Here are the details for tomorrow’s schedule via the Auckland Writers Festival website:

Episode One features Booker Prize joint winner Bernardine Evaristo on Girl, Woman, Other; NZ actor and writer Barbara Ewing with her about-to-be-published memoir One Minute Crying Time; and former Reserve Bank Governor Alan Bollard with Economists At War.

You can tune in via YouTube, Facebook, or via the website if you miss the live stream.

AWF website:

Unfortunately, due to the COVID-19 situation around the world, the Auckland Writers Festival has been canceled. For more details about how to get tickets refunded, please visit their website here.

Diary of a Freelancer – Upwork

I’ve always wanted to capture the process of freelancing as I experience it. The goal is to help others who may be having the same doubts or pitfalls that I’ve had and to hopefully, help them out of those situations.


Hello everyone. I hope you are doing well and your family and everyone you know is safe.

I just wanted to catch up and update everyone with what I’ve been up to for the last couple of months by using a “series” of posts titled “Diary of a Freelancer”. I’ve always wanted to capture freelancing as I experience it. The goal is to help others who may have the same doubts or pitfalls that I’ve had and to hopefully, help them out of those situations. And to help me come to terms mentally through the tougher parts of this journey.

I have been busy behind the scenes, so-to-speak, trying out unfamiliar things which included writing for Medium and having curated success with my first post, and also using Upwork.

I wasn’t sure of anything when I started, and now that I have had time to work through those things, I can honestly say, if you’re a writer that respects what you do, please don’t use Upwork.

Via Giphy

Let me explain…

Upwork can be great for getting paid gigs as a freelancer. However, if you’re new to Upwork, you will struggle to begin with as you bid for jobs. This is because most of the employers that use Upwork are primarily looking for someone cheap to hire. Forget whatever rates you were used to charging, that won’t work on Upwork if you’re new.

You could be in this “rut” for months before you gain the exposure you need to earn well-paid gigs, and even then it’s hit and miss. This was an entirely unfamiliar process for me as a writer. Employers and businesses have hired me as a freelance contractor, consultant and editor in my career, so I haven’t had to “bid” for jobs that paid next to nothing for the work. To give you an example, it’s common to be asked to write 1000 words for less than $5.00 NZD. Those rates are terrible. And if you’re just starting out as a freelancer, you’re probably already at breaking point financially or you’re close to it.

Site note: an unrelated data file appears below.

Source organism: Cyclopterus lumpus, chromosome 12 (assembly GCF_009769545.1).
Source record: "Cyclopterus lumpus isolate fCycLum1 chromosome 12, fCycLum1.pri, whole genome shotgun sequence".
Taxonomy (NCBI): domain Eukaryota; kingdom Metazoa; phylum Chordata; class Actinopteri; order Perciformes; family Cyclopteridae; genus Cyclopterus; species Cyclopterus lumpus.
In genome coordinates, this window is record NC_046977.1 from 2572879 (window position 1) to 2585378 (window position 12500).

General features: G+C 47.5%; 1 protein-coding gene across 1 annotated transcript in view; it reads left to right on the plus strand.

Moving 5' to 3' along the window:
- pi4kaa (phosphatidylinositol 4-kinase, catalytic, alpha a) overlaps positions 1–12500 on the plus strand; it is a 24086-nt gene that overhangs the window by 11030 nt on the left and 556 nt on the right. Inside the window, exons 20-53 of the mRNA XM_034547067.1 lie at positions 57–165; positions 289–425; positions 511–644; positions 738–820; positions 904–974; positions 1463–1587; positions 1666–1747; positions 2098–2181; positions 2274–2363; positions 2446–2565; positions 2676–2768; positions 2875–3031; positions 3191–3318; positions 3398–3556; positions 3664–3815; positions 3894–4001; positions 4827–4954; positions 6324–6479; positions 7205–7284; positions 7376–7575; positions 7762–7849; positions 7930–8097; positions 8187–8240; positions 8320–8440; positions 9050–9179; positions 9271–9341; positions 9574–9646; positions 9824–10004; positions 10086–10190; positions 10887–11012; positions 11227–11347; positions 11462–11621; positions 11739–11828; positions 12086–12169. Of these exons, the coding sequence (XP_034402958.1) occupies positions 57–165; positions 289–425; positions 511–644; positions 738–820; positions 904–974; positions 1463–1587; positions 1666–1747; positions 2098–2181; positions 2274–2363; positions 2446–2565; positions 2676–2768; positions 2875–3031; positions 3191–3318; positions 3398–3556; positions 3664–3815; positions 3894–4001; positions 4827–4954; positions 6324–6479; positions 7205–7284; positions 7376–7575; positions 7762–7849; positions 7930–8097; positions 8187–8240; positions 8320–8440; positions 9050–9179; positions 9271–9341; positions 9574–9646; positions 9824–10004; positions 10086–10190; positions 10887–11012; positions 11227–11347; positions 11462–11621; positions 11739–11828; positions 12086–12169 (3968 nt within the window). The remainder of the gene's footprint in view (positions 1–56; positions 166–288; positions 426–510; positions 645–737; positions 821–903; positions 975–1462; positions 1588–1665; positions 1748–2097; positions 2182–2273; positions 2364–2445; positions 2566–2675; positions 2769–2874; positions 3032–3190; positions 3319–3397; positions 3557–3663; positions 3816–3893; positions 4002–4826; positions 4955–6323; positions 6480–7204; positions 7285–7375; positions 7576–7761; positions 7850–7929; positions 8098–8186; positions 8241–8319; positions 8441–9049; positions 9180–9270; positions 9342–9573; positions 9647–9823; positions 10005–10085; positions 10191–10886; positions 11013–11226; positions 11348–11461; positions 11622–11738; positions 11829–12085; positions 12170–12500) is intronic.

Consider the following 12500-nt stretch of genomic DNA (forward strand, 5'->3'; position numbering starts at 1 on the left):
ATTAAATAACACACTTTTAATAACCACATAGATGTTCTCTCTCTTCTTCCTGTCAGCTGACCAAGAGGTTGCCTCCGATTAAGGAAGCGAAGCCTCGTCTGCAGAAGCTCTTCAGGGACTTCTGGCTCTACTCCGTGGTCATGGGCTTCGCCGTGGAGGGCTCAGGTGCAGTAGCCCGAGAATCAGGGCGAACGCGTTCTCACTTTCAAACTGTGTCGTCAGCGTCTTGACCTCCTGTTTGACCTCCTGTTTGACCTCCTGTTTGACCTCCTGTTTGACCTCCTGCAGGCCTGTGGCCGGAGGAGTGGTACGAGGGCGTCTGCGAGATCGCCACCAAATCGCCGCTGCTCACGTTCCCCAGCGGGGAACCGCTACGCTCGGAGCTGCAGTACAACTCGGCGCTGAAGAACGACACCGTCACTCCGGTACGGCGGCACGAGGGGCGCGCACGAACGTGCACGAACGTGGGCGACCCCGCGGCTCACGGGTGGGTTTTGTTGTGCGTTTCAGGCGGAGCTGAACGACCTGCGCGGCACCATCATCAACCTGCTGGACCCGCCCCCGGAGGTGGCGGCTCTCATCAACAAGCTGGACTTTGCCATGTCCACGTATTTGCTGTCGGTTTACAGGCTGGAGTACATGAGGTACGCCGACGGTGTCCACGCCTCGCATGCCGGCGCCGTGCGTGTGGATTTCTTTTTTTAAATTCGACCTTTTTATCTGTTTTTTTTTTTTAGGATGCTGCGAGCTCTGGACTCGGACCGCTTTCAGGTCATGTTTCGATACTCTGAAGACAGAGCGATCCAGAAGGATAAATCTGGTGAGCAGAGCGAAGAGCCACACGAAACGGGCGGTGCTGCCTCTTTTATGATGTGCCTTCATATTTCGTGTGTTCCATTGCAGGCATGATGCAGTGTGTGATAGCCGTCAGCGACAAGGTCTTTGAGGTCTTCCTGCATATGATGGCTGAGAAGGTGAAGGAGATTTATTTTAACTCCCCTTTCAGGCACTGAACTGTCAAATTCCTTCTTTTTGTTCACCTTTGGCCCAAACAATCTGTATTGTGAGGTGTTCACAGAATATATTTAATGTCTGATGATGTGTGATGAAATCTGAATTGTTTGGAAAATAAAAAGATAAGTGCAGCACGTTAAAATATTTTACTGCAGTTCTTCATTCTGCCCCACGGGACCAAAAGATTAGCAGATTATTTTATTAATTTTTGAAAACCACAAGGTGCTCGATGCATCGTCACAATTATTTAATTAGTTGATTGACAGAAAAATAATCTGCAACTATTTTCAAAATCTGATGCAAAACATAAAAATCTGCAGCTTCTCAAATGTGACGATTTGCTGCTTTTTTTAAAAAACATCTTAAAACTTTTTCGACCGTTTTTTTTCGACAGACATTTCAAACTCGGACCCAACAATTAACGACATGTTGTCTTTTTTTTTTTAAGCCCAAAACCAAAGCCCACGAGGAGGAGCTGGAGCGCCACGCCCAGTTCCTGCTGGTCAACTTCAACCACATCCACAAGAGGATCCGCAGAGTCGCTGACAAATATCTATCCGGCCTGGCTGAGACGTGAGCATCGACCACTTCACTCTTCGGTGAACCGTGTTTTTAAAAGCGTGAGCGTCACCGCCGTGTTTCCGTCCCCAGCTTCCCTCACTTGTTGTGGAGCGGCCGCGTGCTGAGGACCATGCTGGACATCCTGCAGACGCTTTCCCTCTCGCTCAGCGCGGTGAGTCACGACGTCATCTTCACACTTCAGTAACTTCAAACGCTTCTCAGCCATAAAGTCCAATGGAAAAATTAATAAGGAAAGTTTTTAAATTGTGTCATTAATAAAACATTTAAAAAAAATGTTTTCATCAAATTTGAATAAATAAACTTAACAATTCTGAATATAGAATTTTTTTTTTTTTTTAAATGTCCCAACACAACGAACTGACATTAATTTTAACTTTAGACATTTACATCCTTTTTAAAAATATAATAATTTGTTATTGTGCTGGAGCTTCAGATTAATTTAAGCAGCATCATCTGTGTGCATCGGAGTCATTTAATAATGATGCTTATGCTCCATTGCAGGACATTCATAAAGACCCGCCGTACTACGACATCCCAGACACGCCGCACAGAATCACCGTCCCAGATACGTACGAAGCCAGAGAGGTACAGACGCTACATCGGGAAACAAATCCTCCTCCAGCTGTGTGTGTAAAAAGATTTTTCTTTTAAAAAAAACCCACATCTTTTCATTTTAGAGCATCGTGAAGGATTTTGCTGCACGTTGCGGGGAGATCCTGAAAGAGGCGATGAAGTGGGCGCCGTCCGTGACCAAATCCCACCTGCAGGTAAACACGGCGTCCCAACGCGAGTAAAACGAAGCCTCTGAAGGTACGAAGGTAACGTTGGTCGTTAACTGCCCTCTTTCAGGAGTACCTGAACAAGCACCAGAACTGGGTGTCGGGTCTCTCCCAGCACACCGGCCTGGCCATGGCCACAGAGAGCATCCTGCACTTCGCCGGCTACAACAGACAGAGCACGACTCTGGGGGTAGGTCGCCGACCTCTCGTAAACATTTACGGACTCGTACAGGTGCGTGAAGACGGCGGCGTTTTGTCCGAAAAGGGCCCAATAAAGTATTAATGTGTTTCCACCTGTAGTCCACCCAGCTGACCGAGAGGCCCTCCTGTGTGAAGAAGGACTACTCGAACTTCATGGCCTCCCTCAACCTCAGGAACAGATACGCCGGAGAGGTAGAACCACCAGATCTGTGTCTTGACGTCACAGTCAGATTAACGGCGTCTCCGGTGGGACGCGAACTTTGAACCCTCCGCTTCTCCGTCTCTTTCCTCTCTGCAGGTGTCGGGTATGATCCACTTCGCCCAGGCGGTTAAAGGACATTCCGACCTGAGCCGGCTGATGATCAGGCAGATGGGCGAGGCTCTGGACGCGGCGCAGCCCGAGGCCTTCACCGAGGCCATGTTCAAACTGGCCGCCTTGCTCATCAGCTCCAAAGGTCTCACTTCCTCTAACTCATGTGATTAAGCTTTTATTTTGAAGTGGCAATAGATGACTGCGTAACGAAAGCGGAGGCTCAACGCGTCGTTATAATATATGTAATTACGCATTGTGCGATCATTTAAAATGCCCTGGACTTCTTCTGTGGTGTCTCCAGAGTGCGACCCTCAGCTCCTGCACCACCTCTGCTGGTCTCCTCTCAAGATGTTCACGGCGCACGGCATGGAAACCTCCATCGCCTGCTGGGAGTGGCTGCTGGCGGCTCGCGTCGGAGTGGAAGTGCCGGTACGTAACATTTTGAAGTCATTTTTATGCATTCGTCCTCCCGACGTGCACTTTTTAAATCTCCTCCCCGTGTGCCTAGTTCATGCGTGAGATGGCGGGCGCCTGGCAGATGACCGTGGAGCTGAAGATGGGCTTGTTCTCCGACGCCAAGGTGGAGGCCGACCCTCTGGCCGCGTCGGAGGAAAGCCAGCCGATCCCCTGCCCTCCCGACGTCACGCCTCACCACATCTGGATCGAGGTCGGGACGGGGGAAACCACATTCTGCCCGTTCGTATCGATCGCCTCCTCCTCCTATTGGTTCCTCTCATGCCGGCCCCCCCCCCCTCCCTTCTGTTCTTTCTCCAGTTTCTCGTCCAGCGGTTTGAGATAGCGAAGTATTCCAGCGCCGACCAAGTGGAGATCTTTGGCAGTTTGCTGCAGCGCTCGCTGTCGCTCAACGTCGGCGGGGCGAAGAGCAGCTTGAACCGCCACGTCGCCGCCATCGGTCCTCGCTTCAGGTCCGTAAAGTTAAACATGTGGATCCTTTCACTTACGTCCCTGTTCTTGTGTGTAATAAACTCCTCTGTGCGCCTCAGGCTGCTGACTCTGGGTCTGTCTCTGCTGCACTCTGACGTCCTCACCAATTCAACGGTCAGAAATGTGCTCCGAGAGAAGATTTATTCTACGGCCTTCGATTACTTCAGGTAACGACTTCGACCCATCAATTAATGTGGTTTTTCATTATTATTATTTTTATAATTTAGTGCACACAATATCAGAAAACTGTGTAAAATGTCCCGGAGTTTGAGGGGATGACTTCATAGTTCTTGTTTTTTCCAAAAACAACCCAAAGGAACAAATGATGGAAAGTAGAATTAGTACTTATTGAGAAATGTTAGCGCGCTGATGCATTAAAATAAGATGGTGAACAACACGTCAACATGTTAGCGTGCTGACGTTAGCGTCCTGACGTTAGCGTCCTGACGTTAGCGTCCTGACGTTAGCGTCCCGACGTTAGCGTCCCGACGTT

Upwork also charge (around) $20.00USD monthly to use their services, so take that into consideration too if you sign up.

Photo by Christian Dubovan on Unsplash

So while those offers weren’t acceptable to me and my current situation, there are plenty of other freelancers who will get paid next to nothing for their work. You will compete with hundreds of other freelancers like this. It’s tough, and you need to be ready for a serious commitment if you want to go the distance on Upwork.

I’d also like to say that while I frown on that process, I do not feel this way about any freelancers who use Upwork to get work. You do what you have to do to make ends meet. I think that has a lot to do with whether writers will thrive or fail on Upwork. If you’re broke already, I wouldn’t consider it. But again, each to their own. I respect and admire anyone that can get this process to work for them.

I spent around two months of my time on Upwork and while I didn’t bid every single day; I was constantly checking for gigs that suited my experience level daily and bidding on those jobs I thought were a suitable fit for me as a writer. I was a lot pickier about the gigs I bid for. Most freelancers on Upwork are not.

As I mentioned earlier, this was a novel experience, but it helped to reiterate exactly why I love writing and why freelancing is so challenging. Without this challenging aspect present daily, there’d be no reason to try your best or to push yourself to succeed. It is every bit a blessing and a curse.

Passion to write
Photo by Ian Schneider on Unsplash

I know what I will absolutely not do for money. That is one key takeaway from this experience. However, if an opportunity presented itself that was in alignment with what I really want to do, all bets are off!

I’m chalking it up to a lesson learned and setting my sights on target for what I really want, and that is to continue being an entertainment freelance journalist.

I hope you found this post interesting. If so, please consider supporting me by liking what you read and following me which you can do right here.

If you’d like to read more content on the writing process, please click here.